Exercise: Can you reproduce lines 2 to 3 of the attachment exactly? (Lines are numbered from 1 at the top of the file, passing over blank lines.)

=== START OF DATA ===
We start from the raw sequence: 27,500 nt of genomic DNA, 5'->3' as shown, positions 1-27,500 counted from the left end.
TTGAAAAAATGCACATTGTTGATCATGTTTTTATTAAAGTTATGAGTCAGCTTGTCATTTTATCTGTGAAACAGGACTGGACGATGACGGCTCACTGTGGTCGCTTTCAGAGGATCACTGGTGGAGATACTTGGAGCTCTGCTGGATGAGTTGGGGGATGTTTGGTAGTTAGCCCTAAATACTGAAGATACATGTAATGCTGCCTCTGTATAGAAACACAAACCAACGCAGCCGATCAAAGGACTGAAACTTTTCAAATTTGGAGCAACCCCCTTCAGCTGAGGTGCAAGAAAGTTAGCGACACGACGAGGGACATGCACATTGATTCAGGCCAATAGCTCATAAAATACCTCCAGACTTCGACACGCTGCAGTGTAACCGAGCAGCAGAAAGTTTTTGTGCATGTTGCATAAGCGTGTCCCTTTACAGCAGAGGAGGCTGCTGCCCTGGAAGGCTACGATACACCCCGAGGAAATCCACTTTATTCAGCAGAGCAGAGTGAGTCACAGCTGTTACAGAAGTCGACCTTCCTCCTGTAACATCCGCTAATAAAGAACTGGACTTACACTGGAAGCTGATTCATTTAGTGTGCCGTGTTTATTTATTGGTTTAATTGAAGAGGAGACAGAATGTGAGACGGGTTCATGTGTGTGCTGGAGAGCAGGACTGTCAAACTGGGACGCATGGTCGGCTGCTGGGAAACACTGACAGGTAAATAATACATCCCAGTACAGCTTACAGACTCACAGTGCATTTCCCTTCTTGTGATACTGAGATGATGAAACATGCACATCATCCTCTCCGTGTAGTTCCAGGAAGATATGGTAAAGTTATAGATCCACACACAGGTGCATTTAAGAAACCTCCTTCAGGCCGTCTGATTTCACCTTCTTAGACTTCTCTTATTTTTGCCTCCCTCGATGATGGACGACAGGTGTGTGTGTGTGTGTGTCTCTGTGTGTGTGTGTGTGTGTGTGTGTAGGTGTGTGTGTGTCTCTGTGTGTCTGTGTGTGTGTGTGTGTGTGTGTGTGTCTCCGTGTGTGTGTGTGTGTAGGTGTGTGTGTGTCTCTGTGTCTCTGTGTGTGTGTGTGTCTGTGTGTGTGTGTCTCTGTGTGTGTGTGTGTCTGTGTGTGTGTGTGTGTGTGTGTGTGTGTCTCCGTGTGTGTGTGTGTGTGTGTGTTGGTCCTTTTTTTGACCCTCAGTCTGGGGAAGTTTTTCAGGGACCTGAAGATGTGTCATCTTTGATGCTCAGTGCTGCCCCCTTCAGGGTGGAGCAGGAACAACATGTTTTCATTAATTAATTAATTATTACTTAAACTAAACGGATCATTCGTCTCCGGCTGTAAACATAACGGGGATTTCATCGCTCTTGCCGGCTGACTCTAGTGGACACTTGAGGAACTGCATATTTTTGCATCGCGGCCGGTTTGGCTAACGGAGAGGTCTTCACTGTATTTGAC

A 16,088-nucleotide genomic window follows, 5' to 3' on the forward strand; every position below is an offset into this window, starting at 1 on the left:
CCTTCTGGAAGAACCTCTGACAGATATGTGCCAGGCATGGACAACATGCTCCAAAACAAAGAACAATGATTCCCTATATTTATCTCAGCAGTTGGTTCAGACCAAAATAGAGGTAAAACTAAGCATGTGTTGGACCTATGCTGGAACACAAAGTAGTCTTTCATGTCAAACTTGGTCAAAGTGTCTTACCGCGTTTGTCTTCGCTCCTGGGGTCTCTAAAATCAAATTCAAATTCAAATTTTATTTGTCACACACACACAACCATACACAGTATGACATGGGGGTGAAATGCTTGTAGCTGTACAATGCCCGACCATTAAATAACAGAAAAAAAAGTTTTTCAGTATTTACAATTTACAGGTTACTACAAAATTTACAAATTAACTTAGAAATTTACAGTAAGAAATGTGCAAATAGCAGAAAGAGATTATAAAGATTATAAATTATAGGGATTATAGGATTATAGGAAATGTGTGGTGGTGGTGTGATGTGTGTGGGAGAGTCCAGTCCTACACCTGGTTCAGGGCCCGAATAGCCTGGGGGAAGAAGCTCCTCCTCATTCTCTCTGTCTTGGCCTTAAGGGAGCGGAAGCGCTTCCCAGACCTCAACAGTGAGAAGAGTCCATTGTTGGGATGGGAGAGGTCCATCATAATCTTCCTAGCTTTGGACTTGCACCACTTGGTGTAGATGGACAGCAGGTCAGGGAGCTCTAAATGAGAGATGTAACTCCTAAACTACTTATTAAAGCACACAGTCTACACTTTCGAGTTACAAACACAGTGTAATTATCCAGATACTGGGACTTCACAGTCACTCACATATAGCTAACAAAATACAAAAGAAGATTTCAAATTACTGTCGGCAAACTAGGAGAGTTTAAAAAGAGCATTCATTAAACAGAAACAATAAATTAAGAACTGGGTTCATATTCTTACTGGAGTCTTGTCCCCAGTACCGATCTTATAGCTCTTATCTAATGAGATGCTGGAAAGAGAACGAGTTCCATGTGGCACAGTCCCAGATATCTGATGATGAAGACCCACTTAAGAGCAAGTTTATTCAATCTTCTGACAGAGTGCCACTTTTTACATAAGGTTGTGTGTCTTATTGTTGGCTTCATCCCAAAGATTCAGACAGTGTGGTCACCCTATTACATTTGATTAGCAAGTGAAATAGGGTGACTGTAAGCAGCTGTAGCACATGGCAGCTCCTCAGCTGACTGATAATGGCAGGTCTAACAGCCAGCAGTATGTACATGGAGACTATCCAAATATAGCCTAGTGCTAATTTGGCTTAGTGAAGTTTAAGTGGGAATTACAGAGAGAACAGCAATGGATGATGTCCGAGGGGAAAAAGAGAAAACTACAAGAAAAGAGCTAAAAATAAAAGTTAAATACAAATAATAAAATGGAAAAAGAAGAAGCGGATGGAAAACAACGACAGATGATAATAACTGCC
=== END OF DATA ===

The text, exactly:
TTGAAAAAATGCACATTGTTGATCATGTTTTTATTAAAGTTATGAGTCAGCTTGTCATTTTATCTGTGAAACAGGACTGGACGATGACGGCTCACTGTGGTCGCTTTCAGAGGATCACTGGTGGAGATACTTGGAGCTCTGCTGGATGAGTTGGGGGATGTTTGGTAGTTAGCCCTAAATACTGAAGATACATGTAATGCTGCCTCTGTATAGAAACACAAACCAACGCAGCCGATCAAAGGACTGAAACTTTTCAAATTTGGAGCAACCCCCTTCAGCTGAGGTGCAAGAAAGTTAGCGACACGACGAGGGACATGCACATTGATTCAGGCCAATAGCTCATAAAATACCTCCAGACTTCGACACGCTGCAGTGTAACCGAGCAGCAGAAAGTTTTTGTGCATGTTGCATAAGCGTGTCCCTTTACAGCAGAGGAGGCTGCTGCCCTGGAAGGCTACGATACACCCCGAGGAAATCCACTTTATTCAGCAGAGCAGAGTGAGTCACAGCTGTTACAGAAGTCGACCTTCCTCCTGTAACATCCGCTAATAAAGAACTGGACTTACACTGGAAGCTGATTCATTTAGTGTGCCGTGTTTATTTATTGGTTTAATTGAAGAGGAGACAGAATGTGAGACGGGTTCATGTGTGTGCTGGAGAGCAGGACTGTCAAACTGGGACGCATGGTCGGCTGCTGGGAAACACTGACAGGTAAATAATACATCCCAGTACAGCTTACAGACTCACAGTGCATTTCCCTTCTTGTGATACTGAGATGATGAAACATGCACATCATCCTCTCCGTGTAGTTCCAGGAAGATATGGTAAAGTTATAGATCCACACACAGGTGCATTTAAGAAACCTCCTTCAGGCCGTCTGATTTCACCTTCTTAGACTTCTCTTATTTTTGCCTCCCTCGATGATGGACGACAGGTGTGTGTGTGTGTGTGTCTCTGTGTGTGTGTGTGTGTGTGTGTGTAGGTGTGTGTGTGTCTCTGTGTGTCTGTGTGTGTGTGTGTGTGTGTGTGTGTCTCCGTGTGTGTGTGTGTGTAGGTGTGTGTGTGTCTCTGTGTCTCTGTGTGTGTGTGTGTCTGTGTGTGTGTGTCTCTGTGTGTGTGTGTGTCTGTGTGTGTGTGTGTGTGTGTGTGTGTGTCTCCGTGTGTGTGTGTGTGTGTGTGTTGGTCCTTTTTTTGACCCTCAGTCTGGGGAAGTTTTTCAGGGACCTGAAGATGTGTCATCTTTGATGCTCAGTGCTGCCCCCTTCAGGGTGGAGCAGGAACAACATGTTTTCATTAATTAATTAATTATTACTTAAACTAAACGGATCATTCGTCTCCGGCTGTAAACATAACGGGGATTTCATCGCTCTTGCCGGCTGACTCTAGTGGACACTTGAGGAACTGCATATTTTTGCATCGCGGCCGGTTTGGCTAACGGAGAGGTCTTCACTGTATTTGAC

A 16,088-nucleotide genomic window follows, 5' to 3' on the forward strand; every position below is an offset into this window, starting at 1 on the left: